Date of text
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CURIA
Court name
CJEU - Judgment of the Court of 21 March 2000
Tagging
Precaution, Cooperation, Prevention, Property
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Reference for a preliminary ruling: Conseil d'État
France
Directive 90/220/EEC
Biotechnology
Genetically modified organisms
Decision 97/98/EC
Maize seeds
Abstract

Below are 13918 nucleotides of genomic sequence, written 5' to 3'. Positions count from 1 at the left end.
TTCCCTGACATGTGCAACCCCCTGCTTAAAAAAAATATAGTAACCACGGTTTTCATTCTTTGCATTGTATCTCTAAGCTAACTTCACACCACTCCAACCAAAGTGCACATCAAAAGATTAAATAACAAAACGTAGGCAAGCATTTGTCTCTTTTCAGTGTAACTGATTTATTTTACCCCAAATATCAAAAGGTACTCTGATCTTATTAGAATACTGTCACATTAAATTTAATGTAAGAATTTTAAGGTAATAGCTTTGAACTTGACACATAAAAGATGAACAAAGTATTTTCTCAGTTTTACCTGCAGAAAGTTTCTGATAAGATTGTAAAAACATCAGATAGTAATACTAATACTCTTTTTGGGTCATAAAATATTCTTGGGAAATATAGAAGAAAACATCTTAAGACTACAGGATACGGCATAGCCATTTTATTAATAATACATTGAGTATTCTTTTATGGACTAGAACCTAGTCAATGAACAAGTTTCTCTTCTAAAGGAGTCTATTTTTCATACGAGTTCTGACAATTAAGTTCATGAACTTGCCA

Avis juridique important Judgment of the Court of 21 March 2000. - Association Greenpeace France and Others v Ministère de l'Agriculture et de la Pêche and Others. - Reference for a preliminary ruling: Conseil d'Etat - France. - Directive 90/220/EEC - Biotechnology - Genetically modified organisms - Decision 97/98/EC - Maize seeds. - Case C-6/99. European Court reports 2000 Page I-01651 Summary Parties Grounds Decision on costs Operative part 1. Environment - Deliberate release into the environment of genetically modified organisms - Directive 90/220 - Consent to placing on the market - Discretion of the competent national authority (Council Directive 90/220, as amended by Commission Directive 97/35, Arts 13(2) and (4), 16(2) and 21) 2. Acts of the institutions - Commission decision concerning the placing on the market of genetically modified organisms - Collateral challenge before a national court in proceedings directed against a national implementation measure - Obligation on the national court to make a reference to the Court for a preliminary ruling - Grant of suspension of application of the national measure - Permissibility (EC Treaty, Art. 177, paras 2 and 3 (now Art. 234, paras 2 and 3, EC); Council Directive 90/220, as amended by Commission Directive 97/35, Art. 12(1) and (2)) 1. Directive 90/220 on the deliberate release into the environment of genetically modified organisms, as amended by Directive 97/35, is to be interpreted as meaning that, if, after an application for placing a GMO on the market has been forwarded to the Commission, no Member State has raised an objection, in accordance with Article 13(2) of that directive, or if the Commission has taken a favourable decision under paragraph (4) of that provision, the competent authority which forwarded the application, with a favourable opinion, to the Commission must issue the consent in writing, allowing the product to be placed on the market. However, if in the meantime the Member State concerned has new information which leads it to consider that the product for which notification has been received may constitute a risk to human health and the environment, it will not be obliged to give its consent, provided that it immediately informs the Commission and the other Member States about the new information in order that, within the period laid down in Article 16(2) of Directive 90/220, a decision may be taken in the matter in accordance with the procedure provided for in Article 21 of that directive. ( see para 47, operative part 1 ) 2. Where the national court finds that, owing to irregularities in the conduct of the examination of the notification by the competent national authority provided for in Article 12(1) of Directive 90/220 on the deliberate release into the environment of genetically modified organisms, as amended by Directive 97/35, it was not proper for that authority to forward the dossier with a favourable opinion to the Commission as provided for in paragraph (2) of that provision, that court must refer the matter to the Court of Justice for a preliminary ruling if it considers that those irregularities are such as to affect the validity of the Commission's favourable decision, if necessary ordering the suspension of application of the measures for implementing that decision until the Court of Justice has ruled on the question of validity. ( see para. 57, operative part 2 ) In Case C-6/99, REFERENCE to the Court under Article 177 of the EC Treaty (now Article 234 EC) by the Conseil d'État, France, for a preliminary ruling in the proceedings pending before that court between Association Greenpeace France and Others, and Ministère de l'Agriculture et de la Pêche and Others Third parties: Novartis Seeds SA, Monsanto Europe SA, on the interpretation of Article 13(2) and (4) of Council Directive 90/220/EEC of 23 April 1990 on the deliberate release into the environment of genetically modified organisms (OJ 1990 L 117, p. 15), as amended by Commission Directive 97/35/EC of 18 June 1997 adapting to technical progress for the second time Council Directive 90/220 (OJ 1997 L 169, p. 72), THE COURT, composed of: G.C. Rodríguez Iglesias, President, J.C. Moitinho de Almeida, L. Sevón and R. Schintgen (Presidents of Chambers), P.J.G. Kapteyn (Rapporteur), C. Gulmann, J.-P. Puissochet, G. Hirsch, M. Wathelet, V. Skouris and F. Macken, Judges, Advocate General: J. Mischo, Registrar: H. von Holstein, Deputy Registrar, after considering the written observations submitted on behalf of: - Association Greenpeace France, by A. Faro, of the Paris Bar, - Confédération Paysanne, by M.-C. Etelin, of the Toulouse Bar, and M. Caussanel-Haji, of the Paris Bar, - Association Ecoropa France and Étienne Vernet, by C. Lepage, of the Paris Bar, - Novartis Seeds SA, by E. Baraduc-Bénabent, Advocate with rights of audience before the Conseil d'État and the Cour de Cassation, and E. Morgan de Rivery, of the Paris Bar, - Monsanto Europe SA, by A. Lyon-Caen, F. Fabiani and F. Thiriez, Advocates with rights of audience before the Conseil d'État and the Cour de Cassation, - the Italian Government, by U. Leanza, Head of the Legal Department of the Ministry of Foreign Affairs, acting as Agent, and O. Fiumara, Avvocato dello Stato, - the Austrian Government, by C. Pesendorfer, Oberrätin at the Austrian Cancellery, acting as Agent, - the Commission of the European Communities, by G. zur Hansen, Legal Adviser, and O. Couvert-Castéra, a national civil servant on secondment to the Legal Service, acting as Agents, having regard to the Report for the Hearing, after hearing the oral observations of Association Greenpeace France, represented by A. Faro; of Confédération Paysanne, represented by M.-C. Etelin; of Association Ecoropa France and Etienne Vernet, represented by C. Lepage; of Novartis Seeds SA, represented by E. Baraduc-Bénabent and E. Morgan de Rivery; of Monsanto Europe SA, represented by A. Lyon-Caen; of the French Government, represented by R. Abraham, Legal Affairs Director at the Ministry of Foreign Affairs, acting as Agent; of the Italian Government, represented by O. Fiumara; and of the Commission, represented by G. zur Hausen and O. Couvert-Castéra, at the hearing on 9 November 1999, after hearing the Opinion of the Advocate General at the sitting on 25 November 1999, gives the following Judgment 1 By decision of 11 December 1998, received at the Court on 13 January 1999, the Conseil d'État referred to the Court for a preliminary ruling under Article 177 of the EC Treaty (now Article 234 EC) two questions on the interpretation of Council Directive 90/220/EEC of 23 April 1990 on the deliberate release into the environment of genetically modified organisms (OJ 1990 L 117, p. 15), as amended by Commission Directive 97/35/EC of 18 June 1997 adapting to technical progress for the second time Council Directive 90/220 (OJ 1997 L 169, p. 72, hereinafter Directive 90/220). 2 Those questions have been raised in an appeal brought by Association Greenpeace France (hereinafter Greenpeace) seeking the annulment of the decree made on 5 February 1998 by the Minister for Agriculture and Fisheries amending the official list of plant species and varieties grown in France so as to include in that list a species of genetically modified maize produced by Ciba-Geigy Ltd, which has now become Novartis Seeds SA. Community law Directive 90/220 3 According to Article 1(1) of Directive 90/220, the objective of that directive is to approximate the laws, regulations and administrative provisions of the Member States and to protect human health and the environment as regards the deliberate release of genetically modified organisms (GMOs) into the environment and the placing on the market products containing, or consisting of, GMOs intended for subsequent deliberate release into the environment. 4 Article 4 of Directive 90/220 requires the Member States to ensure that all appropriate measures are taken to avoid adverse effects on human health and the environment which might arise from the deliberate release or placing on the market of GMOs. 5 Part C of Directive 90/220 (Articles 10 to 18) contains specific provisions concerning the placing on the market of products containing GMOs. According to Article 11(5) of the directive, read in combination with paragraph (1), no product containing GMOs may be released into the environment before the competent authority of the Member State in which the product is to be placed on the market for the first time has given its written consent following a notification to that authority by the manufacturer or the importer into the Community. Article 11(1) to (3) of the directive specifies the information to be contained in that notification, which must, in particular, enable the national authority to carry out the risk assessment required by Article 10(1). That risk assessment must precede any consent. 6 Article 12 of Directive 90/220 provides: 1. On receipt and after acknowledgement of the notification referred to in Article 11, the competent authority shall examine it for compliance with this Directive, giving particular attention to the environmental risk assessment and the recommended precautions related to the safe use of the product. 2. At the latest 90 days after receipt of the notification, the competent authority shall either: (a) forward the dossier to the Commission with a favourable opinion, or (b) inform the notifier that the proposed release does not fulfil the conditions of this Directive and that it is therefore rejected. 3. In the case referred to in paragraph 2(a), the dossier forwarded to the Commission shall include a summary of the notification together with a statement of the conditions under which the competent authority proposes to consent to the placing on the market of the product. The format of this summary shall be established by the Commission in accordance with the procedure laid down in Article 21. In particular where the competent authority has acceded to the request of the notifier, under the terms of the last subparagraph of Article 11(1), not to comply with some of the requirements of Annex III B, it shall at the same time inform the Commission thereof. 4. If the competent authority receives additional information pursuant to Article 11(6), it shall immediately inform the Commission and the other Member States. 5. For the purpose of calculating the 90-day period referred to in paragraph 2, any periods of time during which the competent authority is awaiting further information which it may have requested from the notifier shall not be taken into account. 7 Article 13 of Directive 90/220 provides: 1. On receipt of the dossier referred to in Article 12(3), the Commission shall immediately forward it to the competent authorities of all Member States together with any other information it has collected pursuant to this Directive and advise the competent authority responsible for forwarding the document of the distribution date. 2. The competent authority, in the absence of any indication to the contrary from another Member State within 60 days following the distribution date referred to in paragraph 1, shall give its consent in writing to the notification so that the product can be placed on the market and shall inform the other Member States and the Commission thereof. 3. In cases where the competent authority of another Member State raises an objection - for which the reasons must be stated - and should it not be possible for the competent authorities concerned to reach an agreement within the period specified in paragraph 2, the Commission shall take a decision in accordance with the procedure laid down in Article 21. 4. Where the Commission has taken a favourable decision, the competent authority that received the original notification shall give consent in writing to the notification so that the product may be placed on the market and shall inform the other Member States and the Commission thereof. 5. Once a product has received a written consent, it may be used without further notification throughout the Community in so far as the specific conditions of use and the environments and/or geographical areas stipulated in these conditions are strictly adhered to. 6. Member States shall take all necessary measures to ensure that users comply with the conditions of use specified in the written consent. 8 Article 11(6) of Directive 90/220 provides that the notifier must inform the competent authority of any new information which has become available with regard to the risks of the product to human health or the environment, either before or after the written consent. According to Article 12(4) of Directive 90/220, information so received by the competent authority must immediately be forwarded by it to the Commission and the other Member States. 9 Article 16 of Directive 90/220 provides: 1. Where a Member State has justifiable reasons to consider that a product which has been properly notified and has received written consent under this Directive constitutes a risk to human health or the environment, it may provisionally restrict or prohibit the use and/or sale of that product on its territory. It shall immediately inform the Commission and the other Member States of such action and give reasons for its decision. 2. A decision shall be taken on the matter within three months in accordance with the procedure laid down in Article 21. Decision 97/98 10 On 23 January 1997, the Commission adopted Decision 97/98/EC concerning the placing on the market of genetically modified maize (Zea mays L.) with the combined modification for insecticidal properties conferred by the Bt-endotoxin gene and increased tolerance to the herbicide glufosinate ammonium pursuant to Council Directive 90/220 (OJ 1997 L 31, p. 69). 11 That decision is worded as follows: Having regard to the Treaty establishing the European Community, Having regard to Council Directive 90/220/EEC of 23 April 1990 on the deliberate release into the environment of genetically modified organisms, as amended by Commission Directive 94/15/EC, and in particular Article 13 thereof, Whereas Articles 10 to 18 of Directive 90/220/EEC lay down a Community procedure enabling the competent authority of a Member State to give consent to the placing on the market of products consisting of genetically modified organisms; Whereas a notification concerning the placing on the market of such a product has been submitted to the competent authority of a Member State (France); Whereas the competent authority of France subsequently forwarded the dossier to the Commission with a favourable opinion; whereas the competent authorities of other Member States have raised objections to the said dossier; Whereas, therefore, in accordance with Article 13(3) of Directive 90/220/EEC, the Commission is required to take a decision in accordance with the procedure provided for in Article 21 of that Directive; Whereas, having examined each objection in the light of the provisions of Directive 90/220/EEC and analysed the information supplied in the dossier, the Commission reached the following conclusions: - the applicant provided information on all the newly introduced genes, and not only those expressed, - the risk assessment took account of all the introduced genes whether expressed or not. Assessment was also made in this case of the risks from the presence of the non-expressed -lactamase gene with a bacterial promoter, - in the case of products intended for use as human food or animal feed, risk assessment under Directive 90/220/EEC determines whether the genetic modification is liable to result in any toxic or other harmful effects for human health and the environment, - there is no reason to believe that the introduction of these genes into maize will have any adverse effects on human health or the environment, - possible development of resistance to the truncated CryIA(b) protein in insects cannot be considered an adverse environmental effect, as existing agricultural means of controlling such resistant species of insects will still be available, - there are no safety grounds for mentioning on the label that the product has been obtained by genetic modification techniques, - the label should indicate that the plants have increased tolerance to the herbicide glufosinate ammonium; Whereas authorisation of chemical herbicides, and assessment of how their use impacts on human health and the environment, are governed by Council Directive 91/414/EEC of 15 July 1991 concerning the placing of plant protection products on the market, as last amended by Commission Directive 96/68/EC, and not by Directive 90/220/EEC; Whereas the product under consideration has been notified for unrestricted use, including human food and animal feed; Whereas this Decision does not exclude the application, in compliance with Community law, of Member State provisions on human food or animal feed safety to the extent that they are not specifically related to the genetic modification of the product or its components; Whereas Article 11(6) and Article 16(1) of Directive 90/220/EEC provide additional safeguards if new information on risks presented by the product becomes available; Whereas the committee set up by Article 21 of Directive 90/220/EEC and consulted by written procedure on 8 March 1996 has not delivered an opinion on the measures laid down in a draft Commission decision; Whereas the Council did not take a decision on a proposal from the Commission within the time provided for in the fifth paragraph of Article 21 of Directive 90/220/EEC; whereas, consequently, it falls to the Commission to adopt the proposed measures; Whereas the respective opinions of the Scientific Committee for Animal Nutrition established by Commission Decision 76/791/EEC, that of the Scientific Commission for Food established by Commission Decision 95/273/EC and finally that of the Scientific Committee for Pesticides established by Commission Decision 78/436/EEC, asked by the Commission to confirm that there is no reason to believe that the introduction of the genes concerned into the maize would have any adverse effects on human health or on the environment, did not identify any new elements which would justify any different decision, has adopted this decision: Article 1 1. Without prejudice to other Community legislation and subject to paragraphs 2 and 3, the French authorities shall give consent to the placing on the market of the following product, notified by Ciba-Geigy Limited (Ref. C/F/94/11-03), in accordance with Article 13 of Directive 90/220/EEC. The product consists of inbred lines and hybrids derived from a maize (Zea mays L.) line (CG 00256-176) which has been transformed using plasmids containing: (i) one copy of the bar gene, from Streptomyces hygroscopicus, (encoding a phosphinothricin acetyltransferase), under the regulation of the 35S promoter and the 35S terminator from the cauliflower mosaic virus (CaMV); (ii) two copies of a synthetic truncated gene encoding an insect control protein representing the active portion of the CryIA(b) -endotoxin, from Bacillus thuringiensis subsp. kurstaki strain HD1-9 and containing intron 9 from the maize phosphoenolypyruvate carboxylase gene; the first copy is under the regulation of a promoter from the maize phosphoenolpyruvate carboxylase gene and the CaMV 35S terminator, and the second copy under the regulation of a promoter derived from a maize calcium-dependent protein kinase gene and the CaMV terminator; (iii) the prokaryotic gene bla (coding for a -lactamase conferring resistance to ampicillin) under prokaryotic promoter. 2. The consent covers any progeny derived from crosses of this product with any traditionally bred maize. 3. Without prejudice to other labelling required by Community legislation, the label of each package of seeds shall indicate that the product: - protects itself against corn borers, and - has increased tolerance to the herbicide glufosinate-ammonium. Article 2 This Decision is addressed to the Member States. French law 12 Law No 92-654 of 13 July 1992 on the control of the use and release of genetically modified organisms and amending Law No 76-663 of 19 July 1976 on plant classified for the protection of the environment lays down, in Articles 15 and 16, the procedure to be followed in order to obtain authorisation to place on the market a product composed in whole or in part of a GMO. The placing on the market must be the subject of prior authorisation, which must be issued by the administrative authority after an assessment of the risks for public health or for the environment (Article 15). Authorisations issued by other Member States are deemed equivalent to national authorisations for the purposes of the Law (Article 16, first paragraph). However, where there are good reasons for considering that a product authorised by another Member State presents risks for public health or for the environment, the administrative authority may provisionally restrict or prohibit its use or placing on the market (Article 16, second paragraph). 13 Decree No 81-605 of 18 May 1981, adopted in implementation of the Law of 1 August 1905 on the prevention of offences relating to trade in seeds and plants, amended by Decree No 93-1177 of 18 October 1993, adopted in implementation, as regards plants, seeds and propagating materials, of Title III of Law No 92-654 of 13 July 1992 (hereinafter Decree No 81-605), lays down the rules applicable to the authorisation of the placing on the market of plants, seeds and propagating materials. 14 According to Article 4-1 of Decree No 81-605, the Minister for Agriculture is to issue, upon a favourable opinion from the Minister for the Environment, the authorisations required for any release intended to produce seeds or plants which are to be placed on the market. The last paragraph of that provision provides that, where the seeds or propagating material have been included in a list or annexed register, the registration decree is to constitute authorisation. However, according to Article 15-1 of Decree No 81-605, where the genetically modified seed or propagating material has not been the subject of such registration, the required authorisation is to be issued by decree of the Minister for the Environment. 15 According to Article 6-1, point II, of Decree No 81-605, examination of the application for authorisation by the competent administrative authority must lead within 90 days either to a decision rejecting the application or to transmission of the application dossier to the Commission with a favourable opinion. Article 6-1, point III, of Decree No 81-605 provides that, where no objection has been raised by another Member State at the end of the period of 60 days following the date of distribution of the dossier by the Commission, authorisation may be given only after a decision of the competent Community authority. 16 Article 7-1 of Decree No 81-605 allows the administrative authority to re-examine the authorisation granted and to take certain measures if a fresh assessment of the risks for human health or the environment justify this. According to Article 8-1 of Decree No 81-605, an applicant for authorisation must notify the Minister for Agriculture of any new information relating to the risks constituted by the GMO or the GMOs to public health or the environment known either before or after the obtaining of the authorisation and, where appropriate, must take protective measures himself. The facts and the questions referred for a preliminary ruling 17 Following Decision 97/98, the French Minister for Agriculture, Fisheries and Food adopted, on 4 February 1997, a decree authorising the placing on the market of a genetically modified maize (ZEA mays L.) protected gainst corn borers and having increased tolerance to herbicides of the glufosinate-ammonium family (hereinafter the decree of 4 February 1997), which constitutes the consent in writing provided for in Article 13 of Directive 90/220. On 5 February 1998, the same minister adopted a decree modifying the official list of plant species and varieties grown in France (maize seeds) (hereinafter the decree of 5 February 1998). The purpose of that decree was to authorise the marketing of seeds of certain varieties of genetically modified maize. 18 Greenpeace applied to the Conseil d'État to have the decree of 5 February 1998 suspended or annulled. 19 The application for suspension of operation of that decree was the subject of a decision of the Conseil d'État of 25 September 1998, by which application of the decree was suspended on the ground that a plea raised by Greenpeace appeared to have considerable force and to be capable of justifying its annulment and that application of the decree could entail consequences such as to justify an order for its suspension. The plea advanced by Greenpeace, found to have considerable force at the time when the Conseil d'État ordered suspension of application of the decree, was that the decree had been adopted following an irregular procedure and that it infringed the precautionary principle. 20 In its decision of 25 September 1998, the Conseil d'État stated in particular that Greenpeace contended that the opinion of the Committee for the Study of the Release of Products of Biomolecular Engineering had been delivered on the basis of a dossier that was incomplete inasmuch as it did not include information that would allow an assessment of the impact on public health of the ampicillin-resistant gene contained in the varieties of transgenic maize that were the subject of the application for authorisation. 21 The action for annulment brought by Greenpeace against the decree of 5 February 1998 was joined by the Conseil d'État to four other applications, all seeking the annulment of that decree, lodged by three other associations and, in the last case, by three private individuals. 22 A number of pleas concerning the formal legality and the substantive legality of the decree of 5 February 1998 have been raised by the applicants in the main proceedings. In particular, they claim that the decree is unlawful on the ground that the decree of 4 February 1997 pursuant to which it was adopted was itself unlawful. It is contended in particular that the decree of 4 February 1997 authorising the placing on the market of the maize lines in question in the main proceedings is unlawful on the ground that the administrative procedure followed by the French authorities before the dossier was forwarded to the Commission was irregular. 23 It was in those circumstances that the Conseil d'État decided to stay proceedings and to refer the following questions to the Court for a preliminary ruling: (1) Must the provisions of Council Directive 90/220/EEC of 23 April 1990 be interpreted as meaning that if, after an application to place a genetically modified organism on the market has been forwarded to the Commission of the European Communities, no Member State has raised an objection as provided for in Article 13(2) of Directive 90/220, or if the Commission of the European Communities has taken a "favourable decision" pursuant to Article 13(4), the competent authority which forwarded the application to the Commission with a favourable opinion is obliged to give the "consent in writing" allowing the product to be placed on the market, or does that authority retain a discretion not to give such consent? (2) Must the decision of the Commission of the European Communities of 23 January 1997 under which "the French authorities are to authorise the placing on the market of the product ... notified by Ciba-Geigy Limited" be interpreted as requiring the French Government to give its "consent in writing"? The first question 24 By its first question the national court asks whether a Member State which has received a notification relating to the placing on the market of a GMO and which has forwarded the dossier to the Commission with a favourable opinion, and where no other Member State has raised an objection or the Commission has adopted a favourable decision, enjoys a discretion allowing it not to give its consent. 25 It should be pointed out first of all that Article 13(4) of Directive 90/220 provides: Where the Commission has taken a favourable decision, the competent authority that received the original notification shall give consent in writing to the notification so that the product may be placed on the market and that, according to Article 13(2), the same obligation exists if that authority has not received any indication to the contrary from another Member State within 60 days following the date on which the Commission distributed the dossier. 26 In this regard, Greenpeace argues that, although Article 13(4) of Directive 90/220 might suggest that the competent authority must give its consent, such a reading is not compatible with the preamble to or the general scheme of the directive. Furthermore, in its submission, the definition of the term consent would presuppose in every case an expression of free agreement. 27 According to Ecoropa, an interpretation of Article 13(4) of Directive 90/220 to the effect that the Member State is obliged to give its consent in writing so as to allow the marketing of the product when the Commission has taken a favourable decision is excluded by the terms of that provision. In this regard, Ecoropa argues in particular that, if there had been no scope for the exercise of discretion, the wording of the provision would have been different. 28 It must be observed first of all that, whilst another wording might have made it more explicit that the Member States' powers were circumscribed, the fact remains that both the use, in the French version of Article 13(2) and (4) of Directive 90/220, of the present indicative and the construction in the sentences in that provision indicate clearly and unequivocally that the Member State concerned is obliged to give its consent. 29 Furthermore, the meaning and content of that provision are reflected in other language versions of Directive 90/220, in particular in the English version (The competent authority ... shall give its consent in writing). 30 Consequently, having regard to the terms of Article 13(2) and (4) of Directive 90/220, that provision places the Member State concerned, in the cases there referred to, under an obligation to issue its consent in writing. 31 The next question to be examined is whether, as the applicants in the main proceedings claim, the procedural context of Article 13(2) and (4) precludes such an interpretation. 32 In this regard, Greenpeace and Confédération Paysanne argue that, since it is clear from Article 13(2) and (4) of Directive 90/220 that authorisation to place a product on the market is based on the consent in writing given by the competent national authority, an interpretation such as that set forth in paragraph 30 above would mean that the Commission's favourable decision, and not that of the competent national authority, would constitute authorisation to place the product on the market, thus depriving the Member States of any discretion before they give their consent. 33 On this point, it must be emphasised that, for the purposes of implementing a Community procedure for authorising the placing on the market of products containing GMOs, the Community legislature, in Articles 10 to 18 of Directive 90/220, has provided for close cooperation between the Commission and the competent authority of the Member State in which the product is to be placed on the market for the first time. 34 According to Articles 12 and 13 of the directive, the procedure for authorising the placing on the market of products containing GMOs consists of two stages. 35 First, as regards the competent national authority, it follows from Article 12(1) of Directive 90/220 that that authority, after receiving the notification, referred to in Article 11, from the manufacturer or the importer concerned must examine whether that notification is in compliance with Directive 90/220, giving particular attention to the environmental risk assessment and the recommended precautions related to the safe use of the product. According to Article 12(2), at the latest 90 days after receipt of the notification, the competent authority is to forward the dossier to the Commission with a favourable opinion or inform the notifier that the proposed release does not fulfil the conditions of Directive 90/220 and that it is therefore rejected. 36 Article 12(3) of Directive 90/220 provides that the dossier forwarded to the Commission is to include a summary of the notification together with a statement of the conditions under which the competent authority proposes to consent to the placing on the market of the product. 37 Thus, the purpose of the national stage of the procedure for placing products containing GMOs on the market is, according to the seventeenth recital of the preamble to Directive 90/220, to enable the competent authority to give its favourable opinion followed, where appropriate, by its consent in writing only after it has been satisfied that the release will be safe for human health and the environment. 38 Secondly, as far as the Commission is concerned, Article 13(1) of Directive 90/220 provides that it is to forward the dossier to the competent authorities of all Member States together with any other information which it has collected pursuant to the directive. The national competent authority is to give its consent in the absence of any indication to the contrary from another Member State, as provided for in Article 13(2), or, in the case envisaged in paragraph (4), where the Commission has taken a favourable decision in accordance with the procedure provided for in Article 21 of Directive 90/220 to which Article 13(3) of the directive refers. 39 It follows that the procedure for authorising the placing on the market of a product containing GMOs, envisaged in Directive 90/220, comes into operation only at the end of a procedure during which the national authorities have adopted a favourable opinion on the basis of the examination provided for in Article 12(1) of the directive and have thus had the opportunity fully to exercise their own powers to assess the risks which the release of products containing GMOs entails for human health and the environment. 40 Finally, the applicants in the main proceedings argue that an interpretation of Article 13(2) and (4) of Directive 90/220 to the effect that the Member States' powers are circumscribed would be contrary to the precautionary principle. 41 It must be pointed out in this regard that, according to the eighth recital of the preamble to Directive 90/220, the directive establishes harmonised procedures and criteria for the case-by-case evaluation of the potential risks arising from the deliberate release of GMOs into the environment. According to the ninth recital, such a case-by-case assessment should always be carried out prior to a release. 42 As is clear from paragraph 39 above, it is to that end that the competent national authorities have a power of assessment for the purpose of ensuring that the notification referred to in Article 11 of the directive is in conformity with its requirements, giving particular attention to the assessment of the risks arising from the placing on the market of products containing GMOs for the environment and human health, as provided for in Article 12(1) of Directive 90/220 and as mentioned in the third recital. 43 As regards the competent authorities of the other Member States, Article 13(2) and (3) of Directive 90/220 provides that these may raise objections before the competent authority concerned gives its consent to the notification. 44 Next, observance of the precautionary principle is reflected in the notifier's obligation, laid down in Article 11(6) of Directive 90/220, immediately to notify the competent authority of new information regarding the risks of the product to human health or the environment and the competent authority's obligation, laid down in Article 12(4), immediately to inform the Commission and the other Member States about this information and, secondly, in the right of any Member State, provided for in Article 16 of the directive, provisionally to restrict or prohibit the use and/or sale on its territory of a product which has received consent where it has justifiable reasons to consider that it constitutes a risk to human health or the environment. 45 It must be added that the system of protection put in place by Directive 90/220, in particular by Articles 4, 12(4) and 16, necessarily implies that the Member State concerned cannot be obliged to give its consent in writing if in the meantime it has new information which leads it to consider that the product for which notification has been received may constitute a risk to human health and the environment. 46 In such a case, the Member State concerned must immediately inform the Commission and the other Member States about this information in order that, within the period laid down in Article 16(2) of Directive 90/220, a decision may be taken on the matter in accordance with the procedure provided for in Article 21 of the directive. 47 It follows from the foregoing that Directive 90/220 is to be interpreted as meaning that, if, after an application for placing a GMO on the market has been forwarded to the Commission, no Member State has raised an objection, in accordance with Article 13(2) of the directive, or if the Commission has taken a favourable decision under paragraph (4) of that provision, the competent authority which forwarded the application, with a favourable opinion, to the Commission must issue the consent in writing, allowing the product to be placed on the market. However, if in the meantime the Member State concerned has new information which leads it to consider that the product for which notification has been received may constitute a risk to human health and the environment, it will not be obliged to give its consent, provided that it immediately informs the Commission and the other Member States about the new information in order that, within the period laid down in Article 16(2) of Directive 90/220, a decision may be taken in the matter in accordance with the procedure provided for in Article 21 of that directive. The second question 48 It is clear from the national court's file that, by its second question, it is asking essentially whether the Commission's favourable decision obliges the competent national authority to give its consent in writing, notwithstanding any irregularities which might be found by a court in the conduct of the examination of the notification by that authority and which are such as to call in question the legality of the decision to forward the dossier with a favourable opinion to the Commission. 49 As pointed out in paragraph 47 above, when the Commission has taken a favourable decision under Article 13(4) of Directive 90/220, the competent authority which forwarded the application with a favourable opinion to the Commission must, save in the circumstances mentioned at the end of that paragraph, issue the consent in writing allowing the product to be placed on the market. 50 Such an obligation presupposes that, pursuant to Article 12(2)(a) of Directive 90/220, the competent national authority has forwarded the dossier to the Commission with a favourable opinion and has thus initiated the Community phase of the procedure for authorising the product concerned to be placed on the market. 51 Thus, that decision of the competent authority is the prerequisite for the Community procedure and, in the absence of any indication to the contrary from another Member State within the period laid down in Article 13(2) of the directive, may even determine its outcome. 52 Since the favourable opinion of the competent national authority is based on the results of the examination of the notification provided for in Article 12(1) of Directive 90/220, it is necessary to examine the effect on the validity of the Commission's favourable decision of any irregularities in the conduct of that examination which are such as to call in question the legality of the decision to forward the dossier with a favourable opinion to the Commission. 53 Since it is an act adopted by a national authority, it is for the national courts to decide on the regularity of the examination of the notification provided for by Article 12(1) of Directive 90/220 and on the consequences which any irregularities in the conduct of that examination might have on the legality of the decision taken by the competent authority, under Article 12(2)(a) of that directive, to forward the dossier to the Commission with a favourable opinion. 54 It should also be observed that, where the administrative implementation of a Community decision is a matter for the national authorities, the judicial protection guaranteed by Community law affords individuals the right to challenge, indirectly, the legality of that decision before the national court and to ask it to refer questions to the Court of Justice for a preliminary ruling on the validity of that decision. In such a case, the Court of Justice alone has competence to declare a Community act to be invalid (see the judgment in Case 314/85 Foto Frost [1987] ECR 4199, paragraph 17). 55 It follows that, where the national court finds that, owing to irregularities in the conduct of the examination of the notification by the competent national authority provided for in Article 12(1) of Directive 90/220, it was not proper for that authority to forward the dossier with a favourable opinion to the Commission as provided for in paragraph 2 of that provision, that court must refer the matter to the Court of Justice for a preliminary ruling if it considers that those irregularities are such as to affect the validity of the Commission's favourable decision, setting out the reasons for which it believes that the decision must be held to be invalid and, if necessary, ordering suspension of application of the measures for implementing that decision until the Court of Justice has ruled on the question of validity (see, to this effect, the judgment in Joined Cases C-143/88 and C-92/89 Zuckerfabrik Süderdithmarschen and Zuckerfabrik Soest [1991] ECR I-415, paragraph 24). 56 Should the Court of Justice hold that the Commission's favourable decision is unlawful, the conditions for the issue of the consent in writing by the competent authority laid down in Article 13(2) and (4) of Directive 90/220 would not be fulfilled and the consent in writing would therefore not have been validly given or could not be validly given. 57 It follows from the foregoing that, where the national court finds that, owing to irregularities in the conduct of the examination of the notification by the competent national authority provided for in Article 12(1) of Directive 90/220, it was not proper for that authority to forward the dossier with a favourable opinion to the Commission as provided for in paragraph (2) of that provision, that court must refer the matter to the Court of Justice for a preliminary ruling if it considers that those irregularities are such as to affect the validity of the Commission's favourable decision, if necessary ordering the suspension of application of the measures for implementing that decision until the Court of Justice has ruled on the question of validity. Costs 58 The costs incurred by the French, Italian and Austrian Governments and the Commission, which have submitted observations to the Court, are not recoverable. Since these proceedings are, for the parties to the main proceedings, a step in the proceedings pending before the national court, the decision on costs is a matter for that court. On those grounds, THE COURT, in answer to the questions referred to it by the Conseil d'État by decision of 11 December 1998, hereby rules: 1. Council Directive 90/220/EEC of 23 April 1990 on the deliberate release into the environment of genetically modified organisms, as amended by Commission Directive 97/35/EC of 18 June 1997 adapting to technical progress for the second time Council Directive 90/220, is to be interpreted as meaning that, if, after an application for placing a GMO on the market has been forwarded to the Commission, no Member State has raised an objection, in accordance with Article 13(2) of that directive, or if the Commission has taken a favourable decision under paragraph (4) of that provision, the competent authority which forwarded the application, with a favourable opinion, to the Commission must issue the consent in writing, allowing the product to be placed on the market. However, if in the meantime the Member State concerned has new information which leads it to consider that the product for which notification has been received may constitute a risk to human health and the environment, it will not be obliged to give its consent, provided that it immediately informs the Commission and the other Member States about the new information in order that, within the period laid down in Article 16(2) of Directive 90/220, a decision may be taken in the matter in accordance with the procedure provided for in Article 21 of that directive. 2. Where the national court finds that, owing to irregularities in the conduct of the examination of the notification by the competent national authority provided for in Article 12(1) of Directive 90/220, it was not proper for that authority to forward the dossier with a favourable opinion to the Commission as provided for in paragraph (2) of that provision, that court must refer the matter to the Court of Justice for a preliminary ruling if it considers that those irregularities are such as to affect the validity of the Commission's favourable decision, if necessary ordering the suspension of application of the measures for implementing that decision until the Court of Justice has ruled on the question of validity.